To make this inclusive approach concrete for the Big Three social categories that we study, we start from the assumption that all experiences of gender identity (cisgender and transgender spectrum [or trans*]) are valid; that all experiences of sexual identity are valid; and that all experiences of racial self-identification are valid. This commitment to inclusiveness from the outset translates into a true integration of diverse experiences in how our lab develops our theorizing and research studies. This commitment to integrating diversity sometimes leads to novel approaches to sexuality, gender experience, and racial cognition that might be at odds with the popular explanations for these social categories in psychological science and elsewhere.

The Importance of Philosophy of Science and Measurement

Charlotte Tate’s supporting area of doctoral training at the University of Oregon was in philosophy of science. Dr. Tate is therefore interested in making the philosophical assumptions supporting the conduct of psychological science plain and clear in her investigations. Accordingly, in addition to publications that concern empirical evaluations of predictions and theories using collected data and statistics, our lab also publishes what the field refers to as “review papers” that seek to further articulate the assumptions and biases that importantly, but often tacitly, underpin approaches to the Big Three social categories in psychological science. Notably, we often seek to publish these review papers ahead of doing empirical research in order to make clear the arc of our own research programs and allow others to participate in these approaches as well.  

In terms of empirical research, our lab takes the abductive reasoning approach to conducting scientific inquiry, which was first articulated by philosopher-scientist Charles Sanders Peirce. Abductive reasoning can be contrasted with the popular hypothetico-deductive reasoning model in psychological science. Unlike the popular model of psychological science in which predictions are deduced from a relative complete theoretical model of that phenomenon, abductive logic requires scientists to reason to the best conclusions given the field’s current understanding (deductions) and the data at hand (inductions) (Peirce, 1992). Concretely, researchers are able to sensibly predict some aspects of the phenomenon under empirical investigation but not others ahead of (or a priori to) conducting the study. The aspects that cannot be predicted or deduced given current scientific understanding are instead evaluated as relationships of interest in the results (see Tate, 2011, p. 647, for a more detailed description). These empirically derived patterns can then form candidate replications and be used to create research theories that will eventually provide some deductive expectations about data patterns. The iterative interplay of induction and deduction is a cornerstone of the abductive approach.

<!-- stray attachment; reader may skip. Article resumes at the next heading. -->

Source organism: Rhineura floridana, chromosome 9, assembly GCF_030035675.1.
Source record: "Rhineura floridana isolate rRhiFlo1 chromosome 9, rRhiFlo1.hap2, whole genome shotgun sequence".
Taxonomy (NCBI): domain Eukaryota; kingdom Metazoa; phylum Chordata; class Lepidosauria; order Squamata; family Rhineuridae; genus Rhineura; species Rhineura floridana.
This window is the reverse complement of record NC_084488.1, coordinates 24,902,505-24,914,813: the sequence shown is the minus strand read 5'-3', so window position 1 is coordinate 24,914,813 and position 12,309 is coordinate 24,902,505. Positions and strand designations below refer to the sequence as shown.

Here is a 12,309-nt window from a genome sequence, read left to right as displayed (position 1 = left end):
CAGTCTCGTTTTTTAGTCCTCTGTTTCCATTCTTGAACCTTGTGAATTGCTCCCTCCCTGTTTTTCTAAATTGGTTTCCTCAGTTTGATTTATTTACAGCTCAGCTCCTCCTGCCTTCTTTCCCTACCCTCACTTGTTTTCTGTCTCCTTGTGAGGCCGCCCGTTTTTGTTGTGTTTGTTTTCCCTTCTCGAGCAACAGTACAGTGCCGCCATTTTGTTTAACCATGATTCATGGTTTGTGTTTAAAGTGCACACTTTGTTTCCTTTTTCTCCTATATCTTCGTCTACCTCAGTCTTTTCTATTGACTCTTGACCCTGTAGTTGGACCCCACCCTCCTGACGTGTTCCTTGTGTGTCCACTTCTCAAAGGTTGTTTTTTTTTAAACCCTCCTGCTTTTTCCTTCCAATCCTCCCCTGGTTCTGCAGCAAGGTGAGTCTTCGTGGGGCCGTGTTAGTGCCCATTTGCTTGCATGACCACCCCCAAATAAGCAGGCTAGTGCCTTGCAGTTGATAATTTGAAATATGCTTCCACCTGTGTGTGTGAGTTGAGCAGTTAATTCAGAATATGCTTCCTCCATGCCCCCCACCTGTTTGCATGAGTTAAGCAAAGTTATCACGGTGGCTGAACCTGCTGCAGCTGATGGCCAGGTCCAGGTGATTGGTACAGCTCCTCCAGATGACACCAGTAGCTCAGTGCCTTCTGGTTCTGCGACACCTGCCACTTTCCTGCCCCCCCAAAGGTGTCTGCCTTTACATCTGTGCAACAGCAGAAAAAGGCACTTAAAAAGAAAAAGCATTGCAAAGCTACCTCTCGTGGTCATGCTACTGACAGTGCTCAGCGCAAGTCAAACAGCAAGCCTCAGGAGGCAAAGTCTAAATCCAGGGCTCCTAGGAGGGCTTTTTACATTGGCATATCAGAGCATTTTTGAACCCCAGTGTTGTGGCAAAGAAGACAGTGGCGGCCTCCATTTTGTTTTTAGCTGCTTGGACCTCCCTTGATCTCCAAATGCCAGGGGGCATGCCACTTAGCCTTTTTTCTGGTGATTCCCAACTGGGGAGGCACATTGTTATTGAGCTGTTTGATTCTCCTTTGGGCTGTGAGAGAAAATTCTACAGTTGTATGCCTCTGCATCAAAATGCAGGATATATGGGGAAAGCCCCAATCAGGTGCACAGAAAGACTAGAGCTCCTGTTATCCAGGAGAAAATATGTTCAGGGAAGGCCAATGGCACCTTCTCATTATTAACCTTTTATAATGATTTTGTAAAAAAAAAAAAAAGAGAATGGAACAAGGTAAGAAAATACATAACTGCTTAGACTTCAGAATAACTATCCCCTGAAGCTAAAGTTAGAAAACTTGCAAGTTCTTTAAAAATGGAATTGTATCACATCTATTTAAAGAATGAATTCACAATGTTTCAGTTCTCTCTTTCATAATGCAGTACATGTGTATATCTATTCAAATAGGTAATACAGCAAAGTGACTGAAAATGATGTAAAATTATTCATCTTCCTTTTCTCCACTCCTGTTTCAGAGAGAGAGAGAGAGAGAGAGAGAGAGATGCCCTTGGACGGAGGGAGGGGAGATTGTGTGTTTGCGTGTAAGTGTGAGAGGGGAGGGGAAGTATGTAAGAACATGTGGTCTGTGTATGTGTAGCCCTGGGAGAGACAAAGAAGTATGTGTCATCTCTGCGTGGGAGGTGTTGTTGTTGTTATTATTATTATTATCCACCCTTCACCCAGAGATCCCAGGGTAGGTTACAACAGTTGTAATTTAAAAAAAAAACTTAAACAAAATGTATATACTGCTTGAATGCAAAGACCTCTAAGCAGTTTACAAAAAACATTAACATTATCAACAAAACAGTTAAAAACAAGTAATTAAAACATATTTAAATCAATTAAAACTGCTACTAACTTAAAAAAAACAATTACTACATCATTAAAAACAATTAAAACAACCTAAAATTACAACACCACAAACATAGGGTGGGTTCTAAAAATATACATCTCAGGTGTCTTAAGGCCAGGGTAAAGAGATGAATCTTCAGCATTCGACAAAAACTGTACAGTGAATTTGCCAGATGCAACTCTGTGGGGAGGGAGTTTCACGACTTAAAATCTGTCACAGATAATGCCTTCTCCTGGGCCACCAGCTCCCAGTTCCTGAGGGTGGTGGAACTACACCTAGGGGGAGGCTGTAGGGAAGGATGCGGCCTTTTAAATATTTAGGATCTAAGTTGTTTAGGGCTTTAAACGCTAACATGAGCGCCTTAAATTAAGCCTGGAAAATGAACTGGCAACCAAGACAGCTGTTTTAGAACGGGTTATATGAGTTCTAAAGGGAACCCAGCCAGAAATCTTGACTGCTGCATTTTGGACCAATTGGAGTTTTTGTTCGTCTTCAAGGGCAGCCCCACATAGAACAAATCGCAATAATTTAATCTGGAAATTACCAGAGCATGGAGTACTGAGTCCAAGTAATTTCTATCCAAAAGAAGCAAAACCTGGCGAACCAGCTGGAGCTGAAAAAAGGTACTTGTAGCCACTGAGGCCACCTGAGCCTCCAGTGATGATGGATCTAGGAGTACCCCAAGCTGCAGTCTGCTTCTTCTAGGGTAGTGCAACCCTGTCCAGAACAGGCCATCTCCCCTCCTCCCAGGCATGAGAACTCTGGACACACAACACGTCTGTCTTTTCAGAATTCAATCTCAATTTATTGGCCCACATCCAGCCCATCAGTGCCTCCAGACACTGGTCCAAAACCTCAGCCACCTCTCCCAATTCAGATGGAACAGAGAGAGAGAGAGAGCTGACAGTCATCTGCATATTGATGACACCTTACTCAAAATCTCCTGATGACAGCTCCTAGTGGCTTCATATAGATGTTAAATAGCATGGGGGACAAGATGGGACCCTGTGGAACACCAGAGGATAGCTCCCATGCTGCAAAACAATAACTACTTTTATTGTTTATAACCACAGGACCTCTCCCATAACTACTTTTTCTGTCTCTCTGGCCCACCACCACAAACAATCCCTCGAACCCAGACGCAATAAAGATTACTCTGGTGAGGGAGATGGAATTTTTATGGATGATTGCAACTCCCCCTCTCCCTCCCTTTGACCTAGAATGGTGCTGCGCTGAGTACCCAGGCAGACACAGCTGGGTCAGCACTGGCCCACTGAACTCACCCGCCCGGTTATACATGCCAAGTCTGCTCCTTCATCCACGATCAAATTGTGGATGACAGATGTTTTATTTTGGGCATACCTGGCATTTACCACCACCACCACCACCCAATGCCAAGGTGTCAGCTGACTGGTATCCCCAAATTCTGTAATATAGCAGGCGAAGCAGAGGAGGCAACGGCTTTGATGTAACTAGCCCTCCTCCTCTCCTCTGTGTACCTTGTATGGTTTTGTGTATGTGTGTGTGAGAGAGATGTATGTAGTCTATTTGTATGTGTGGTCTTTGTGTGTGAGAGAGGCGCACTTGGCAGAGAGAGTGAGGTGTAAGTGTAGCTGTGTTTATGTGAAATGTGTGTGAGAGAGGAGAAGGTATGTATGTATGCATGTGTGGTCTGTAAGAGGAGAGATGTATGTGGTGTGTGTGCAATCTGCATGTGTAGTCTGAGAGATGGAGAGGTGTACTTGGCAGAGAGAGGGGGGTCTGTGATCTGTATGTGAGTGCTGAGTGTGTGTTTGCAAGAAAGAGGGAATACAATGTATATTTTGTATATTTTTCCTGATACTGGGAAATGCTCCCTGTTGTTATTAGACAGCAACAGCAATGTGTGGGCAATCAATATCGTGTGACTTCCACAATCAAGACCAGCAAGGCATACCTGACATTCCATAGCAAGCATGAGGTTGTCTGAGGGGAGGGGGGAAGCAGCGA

Stemming from her interest in philosophy of science, Dr. Tate endeavors to create the most precise measurement tools for collected data in psychological science given the field's current capabilities. As a result, much of the lab’s current focus is on developing more precise tools for the measurement of the Big Three social categories. These tools take the forms of demographic measures, as well as attitudes scales. The first of these more precise measurement tools is presented in Tate, Ledbetter, and Youssef (2013), which details how to assess gender profiles to be inclusive of both trans* and cisgender experiences. Measures for sexual identity and racial categorization are in the works. Dr. Tate is also interested in using the most appropriate statistical methods for the data structures of psychological research. To this end, she emphasizes the importance of the connection between statistical inference and data structures for her own and other's work in various publications.

The SPAMS Lab Approach to “Gender” as a Research Domain